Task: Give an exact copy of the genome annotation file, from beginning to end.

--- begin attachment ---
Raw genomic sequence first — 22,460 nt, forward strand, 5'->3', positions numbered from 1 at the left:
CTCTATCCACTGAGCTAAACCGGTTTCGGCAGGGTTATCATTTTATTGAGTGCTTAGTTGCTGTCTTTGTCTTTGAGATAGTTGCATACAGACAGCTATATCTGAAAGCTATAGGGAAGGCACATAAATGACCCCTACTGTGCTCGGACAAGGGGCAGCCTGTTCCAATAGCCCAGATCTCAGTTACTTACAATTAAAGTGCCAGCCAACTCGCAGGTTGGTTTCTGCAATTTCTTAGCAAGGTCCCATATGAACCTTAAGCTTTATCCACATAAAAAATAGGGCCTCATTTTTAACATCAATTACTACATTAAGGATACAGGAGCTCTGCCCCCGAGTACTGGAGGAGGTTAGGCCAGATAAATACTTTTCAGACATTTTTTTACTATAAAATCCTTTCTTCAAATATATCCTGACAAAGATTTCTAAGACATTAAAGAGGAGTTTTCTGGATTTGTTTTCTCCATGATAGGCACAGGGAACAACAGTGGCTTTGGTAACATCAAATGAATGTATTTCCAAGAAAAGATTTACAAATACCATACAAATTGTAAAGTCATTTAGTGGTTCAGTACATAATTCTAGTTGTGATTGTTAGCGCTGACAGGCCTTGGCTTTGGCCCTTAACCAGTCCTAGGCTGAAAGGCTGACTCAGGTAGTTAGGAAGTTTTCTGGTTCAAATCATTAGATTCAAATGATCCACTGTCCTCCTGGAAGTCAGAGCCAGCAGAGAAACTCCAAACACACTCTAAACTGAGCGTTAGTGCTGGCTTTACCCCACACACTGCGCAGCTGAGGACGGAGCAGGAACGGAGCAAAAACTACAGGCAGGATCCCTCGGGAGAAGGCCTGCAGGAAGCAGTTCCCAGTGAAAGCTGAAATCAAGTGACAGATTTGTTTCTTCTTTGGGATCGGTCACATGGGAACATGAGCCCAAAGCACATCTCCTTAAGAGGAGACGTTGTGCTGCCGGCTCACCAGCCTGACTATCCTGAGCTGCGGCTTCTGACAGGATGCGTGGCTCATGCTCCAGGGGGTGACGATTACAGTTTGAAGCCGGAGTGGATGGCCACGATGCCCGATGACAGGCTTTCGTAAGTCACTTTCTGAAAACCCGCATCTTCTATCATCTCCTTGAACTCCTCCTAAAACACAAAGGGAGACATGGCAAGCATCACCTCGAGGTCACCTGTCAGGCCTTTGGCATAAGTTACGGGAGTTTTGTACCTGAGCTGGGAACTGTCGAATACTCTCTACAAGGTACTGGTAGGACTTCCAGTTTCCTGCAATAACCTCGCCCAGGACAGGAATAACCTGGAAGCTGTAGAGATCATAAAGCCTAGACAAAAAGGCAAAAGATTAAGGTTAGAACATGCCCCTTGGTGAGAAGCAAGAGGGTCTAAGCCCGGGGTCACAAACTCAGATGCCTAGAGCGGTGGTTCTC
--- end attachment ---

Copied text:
Raw genomic sequence first — 22,460 nt, forward strand, 5'->3', positions numbered from 1 at the left:
CTCTATCCACTGAGCTAAACCGGTTTCGGCAGGGTTATCATTTTATTGAGTGCTTAGTTGCTGTCTTTGTCTTTGAGATAGTTGCATACAGACAGCTATATCTGAAAGCTATAGGGAAGGCACATAAATGACCCCTACTGTGCTCGGACAAGGGGCAGCCTGTTCCAATAGCCCAGATCTCAGTTACTTACAATTAAAGTGCCAGCCAACTCGCAGGTTGGTTTCTGCAATTTCTTAGCAAGGTCCCATATGAACCTTAAGCTTTATCCACATAAAAAATAGGGCCTCATTTTTAACATCAATTACTACATTAAGGATACAGGAGCTCTGCCCCCGAGTACTGGAGGAGGTTAGGCCAGATAAATACTTTTCAGACATTTTTTTACTATAAAATCCTTTCTTCAAATATATCCTGACAAAGATTTCTAAGACATTAAAGAGGAGTTTTCTGGATTTGTTTTCTCCATGATAGGCACAGGGAACAACAGTGGCTTTGGTAACATCAAATGAATGTATTTCCAAGAAAAGATTTACAAATACCATACAAATTGTAAAGTCATTTAGTGGTTCAGTACATAATTCTAGTTGTGATTGTTAGCGCTGACAGGCCTTGGCTTTGGCCCTTAACCAGTCCTAGGCTGAAAGGCTGACTCAGGTAGTTAGGAAGTTTTCTGGTTCAAATCATTAGATTCAAATGATCCACTGTCCTCCTGGAAGTCAGAGCCAGCAGAGAAACTCCAAACACACTCTAAACTGAGCGTTAGTGCTGGCTTTACCCCACACACTGCGCAGCTGAGGACGGAGCAGGAACGGAGCAAAAACTACAGGCAGGATCCCTCGGGAGAAGGCCTGCAGGAAGCAGTTCCCAGTGAAAGCTGAAATCAAGTGACAGATTTGTTTCTTCTTTGGGATCGGTCACATGGGAACATGAGCCCAAAGCACATCTCCTTAAGAGGAGACGTTGTGCTGCCGGCTCACCAGCCTGACTATCCTGAGCTGCGGCTTCTGACAGGATGCGTGGCTCATGCTCCAGGGGGTGACGATTACAGTTTGAAGCCGGAGTGGATGGCCACGATGCCCGATGACAGGCTTTCGTAAGTCACTTTCTGAAAACCCGCATCTTCTATCATCTCCTTGAACTCCTCCTAAAACACAAAGGGAGACATGGCAAGCATCACCTCGAGGTCACCTGTCAGGCCTTTGGCATAAGTTACGGGAGTTTTGTACCTGAGCTGGGAACTGTCGAATACTCTCTACAAGGTACTGGTAGGACTTCCAGTTTCCTGCAATAACCTCGCCCAGGACAGGAATAACCTGGAAGCTGTAGAGATCATAAAGCCTAGACAAAAAGGCAAAAGATTAAGGTTAGAACATGCCCCTTGGTGAGAAGCAAGAGGGTCTAAGCCCGGGGTCACAAACTCAGATGCCTAGAGCGGTGGTTCTC